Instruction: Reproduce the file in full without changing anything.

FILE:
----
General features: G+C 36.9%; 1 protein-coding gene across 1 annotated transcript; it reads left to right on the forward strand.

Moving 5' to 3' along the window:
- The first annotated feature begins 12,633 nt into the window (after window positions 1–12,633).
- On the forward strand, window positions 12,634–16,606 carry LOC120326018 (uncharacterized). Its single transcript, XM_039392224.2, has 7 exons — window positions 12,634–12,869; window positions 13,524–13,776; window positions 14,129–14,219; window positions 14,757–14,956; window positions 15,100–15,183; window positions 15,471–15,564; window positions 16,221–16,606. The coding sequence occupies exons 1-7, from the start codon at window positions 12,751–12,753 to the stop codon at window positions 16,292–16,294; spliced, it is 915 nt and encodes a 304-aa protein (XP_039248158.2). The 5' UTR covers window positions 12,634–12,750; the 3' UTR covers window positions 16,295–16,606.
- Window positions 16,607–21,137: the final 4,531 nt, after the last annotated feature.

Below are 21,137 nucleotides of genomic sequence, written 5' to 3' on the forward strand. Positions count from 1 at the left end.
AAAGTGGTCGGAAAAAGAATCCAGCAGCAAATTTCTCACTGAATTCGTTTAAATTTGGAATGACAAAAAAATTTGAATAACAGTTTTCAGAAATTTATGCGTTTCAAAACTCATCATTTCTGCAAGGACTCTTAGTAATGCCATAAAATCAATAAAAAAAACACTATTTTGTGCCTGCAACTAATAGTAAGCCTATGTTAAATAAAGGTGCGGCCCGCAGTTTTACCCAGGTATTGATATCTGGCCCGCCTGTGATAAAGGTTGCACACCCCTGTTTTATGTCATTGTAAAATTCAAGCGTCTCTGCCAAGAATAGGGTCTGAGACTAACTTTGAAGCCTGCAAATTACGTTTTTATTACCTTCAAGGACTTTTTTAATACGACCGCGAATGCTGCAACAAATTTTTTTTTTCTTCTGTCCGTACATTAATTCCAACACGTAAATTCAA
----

General features: G+C 36.9%; 1 protein-coding gene across 1 annotated transcript; it reads left to right on the forward strand.

Moving 5' to 3' along the window:
- The first annotated feature begins 12,633 nt into the window (after window positions 1–12,633).
- On the forward strand, window positions 12,634–16,606 carry LOC120326018 (uncharacterized). Its single transcript, XM_039392224.2, has 7 exons — window positions 12,634–12,869; window positions 13,524–13,776; window positions 14,129–14,219; window positions 14,757–14,956; window positions 15,100–15,183; window positions 15,471–15,564; window positions 16,221–16,606. The coding sequence occupies exons 1-7, from the start codon at window positions 12,751–12,753 to the stop codon at window positions 16,292–16,294; spliced, it is 915 nt and encodes a 304-aa protein (XP_039248158.2). The 5' UTR covers window positions 12,634–12,750; the 3' UTR covers window positions 16,295–16,606.
- Window positions 16,607–21,137: the final 4,531 nt, after the last annotated feature.

Below are 21,137 nucleotides of genomic sequence, written 5' to 3' on the forward strand. Positions count from 1 at the left end.
AAAGTGGTCGGAAAAAGAATCCAGCAGCAAATTTCTCACTGAATTCGTTTAAATTTGGAATGACAAAAAAATTTGAATAACAGTTTTCAGAAATTTATGCGTTTCAAAACTCATCATTTCTGCAAGGACTCTTAGTAATGCCATAAAATCAATAAAAAAAACACTATTTTGTGCCTGCAACTAATAGTAAGCCTATGTTAAATAAAGGTGCGGCCCGCAGTTTTACCCAGGTATTGATATCTGGCCCGCCTGTGATAAAGGTTGCACACCCCTGTTTTATGTCATTGTAAAATTCAAGCGTCTCTGCCAAGAATAGGGTCTGAGACTAACTTTGAAGCCTGCAAATTACGTTTTTATTACCTTCAAGGACTTTTTTAATACGACCGCGAATGCTGCAACAAATTTTTTTTTTCTTCTGTCCGTACATTAATTCCAACACGTAAATTCAA